If governments are going to quarantine people who return from close contact with the Ebola virus despite the CDC’s recommendations, and despite what we know about Ebola transmission, how about an ankle bracelet and home monitoring?   At least then they could binge-watch “Breaking Bad” or “Sons of Anarchy” (or “The Strain”!  Horrors!)  And if we’re going to mandate a 21 day quarantine, compensation for lost time at work needs to be part of the equation.  The government has the right to require quarantine;  it doesn’t appear to be necessary to prevent the spread of disease, but some politicians feel it’s necessary to prevent the spread of panic. If they’re going to do this, it should be done as humanely and as comfortably as possible.  These health care workers are heroes and need to be treated as such.

Some have proposed quarantine before people LEAVE the area;  this would certainly work, but it needs it be in at least 4 star surroundings, with access to food, electricity, clean water, and communications.  We need health care providers to travel to Ebola-stricken areas to stop this at the source;  giving them a well-earned 3 week vacation at the end of their tour sounds better than “quarantine”, doesn’t it?

More on this story as it evolves.  See the CNN article below. 

yr obt svt,

Dr Steve



CNN — Nina Pham was the first person to catch Ebola on U.S. soil, and now, 13 days after testing positive, she has been declared free of the deadly disease.

Her first order of business will be to hug her dog, Bentley, she said Friday.

She invoked God and science in expressing gratitude for her ongoing recovery from a disease that has no established cure.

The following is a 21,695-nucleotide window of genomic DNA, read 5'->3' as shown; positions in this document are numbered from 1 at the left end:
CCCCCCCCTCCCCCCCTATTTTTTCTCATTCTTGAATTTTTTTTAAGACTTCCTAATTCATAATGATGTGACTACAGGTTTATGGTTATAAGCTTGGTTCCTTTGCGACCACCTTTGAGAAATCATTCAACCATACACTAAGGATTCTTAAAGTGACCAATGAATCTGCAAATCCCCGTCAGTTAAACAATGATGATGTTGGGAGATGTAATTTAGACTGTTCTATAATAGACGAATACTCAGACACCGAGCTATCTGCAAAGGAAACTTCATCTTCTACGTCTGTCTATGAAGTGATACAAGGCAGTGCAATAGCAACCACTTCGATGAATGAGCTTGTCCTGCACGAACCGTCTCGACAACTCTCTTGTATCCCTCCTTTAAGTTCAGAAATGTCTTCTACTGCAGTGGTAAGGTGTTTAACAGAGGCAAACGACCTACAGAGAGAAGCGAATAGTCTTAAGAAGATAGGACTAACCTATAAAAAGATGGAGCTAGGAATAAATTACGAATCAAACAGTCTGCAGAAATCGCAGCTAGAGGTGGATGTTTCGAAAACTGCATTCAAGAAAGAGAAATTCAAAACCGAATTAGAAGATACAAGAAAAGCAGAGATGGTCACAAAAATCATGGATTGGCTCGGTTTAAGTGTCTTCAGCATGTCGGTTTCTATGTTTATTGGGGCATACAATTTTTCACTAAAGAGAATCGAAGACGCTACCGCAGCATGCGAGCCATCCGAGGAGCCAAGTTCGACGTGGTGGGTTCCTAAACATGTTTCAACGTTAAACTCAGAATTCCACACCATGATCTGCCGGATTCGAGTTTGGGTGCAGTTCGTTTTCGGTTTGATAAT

“I feel fortunate and blessed to be standing here today,” she said. “Throughout this ordeal, I have put my faith in God and my medical team.”

Nurse cured of Ebola: I’m so fortunate

Where is the Ebola dog Bentley?

After being greeted by her father, Peter, Nina Pham is presented with scrubs signed with well wishes by her colleagues at Texas Health Presbyterian Hospital Dallas.
After being greeted by her father, Peter, Nina Pham is presented with scrubs signed with well wishes by her colleagues at Texas Health Presbyterian Hospital Dallas.

Later Friday, President Barack Obama met Pham in the Oval Office and gave her a big hug.

Prayer sustained her, and she thanked people around the world who prayed for her, Pham told reporters Friday at a National Institutes of Health hospital in Bethesda, Maryland.

The nation saw a cheerful and composed Pham, dressed in a bright turquoise top and matching necklace, when she strode to a bank of microphones moments after Dr. Anthony Fauci, director of the National Institute of Allergy and Infectious Diseases, said she was free of the virus.

Complete coverage of Ebola

She thanked Dr. Kent Brantly, the American physician who also survived Ebola, for donating his plasma to her while she was sick.

But she’s not entirely out of the woods, she said.

“Although I no longer have Ebola, I know that it may be awhile before I have my strength back,” Pham said. “So with gratitude and respect for everyone’s concern, I ask for my privacy and for my family’s privacy to be respected as I return to Texas and try to get back to a normal life and reunite with my dog, Bentley.”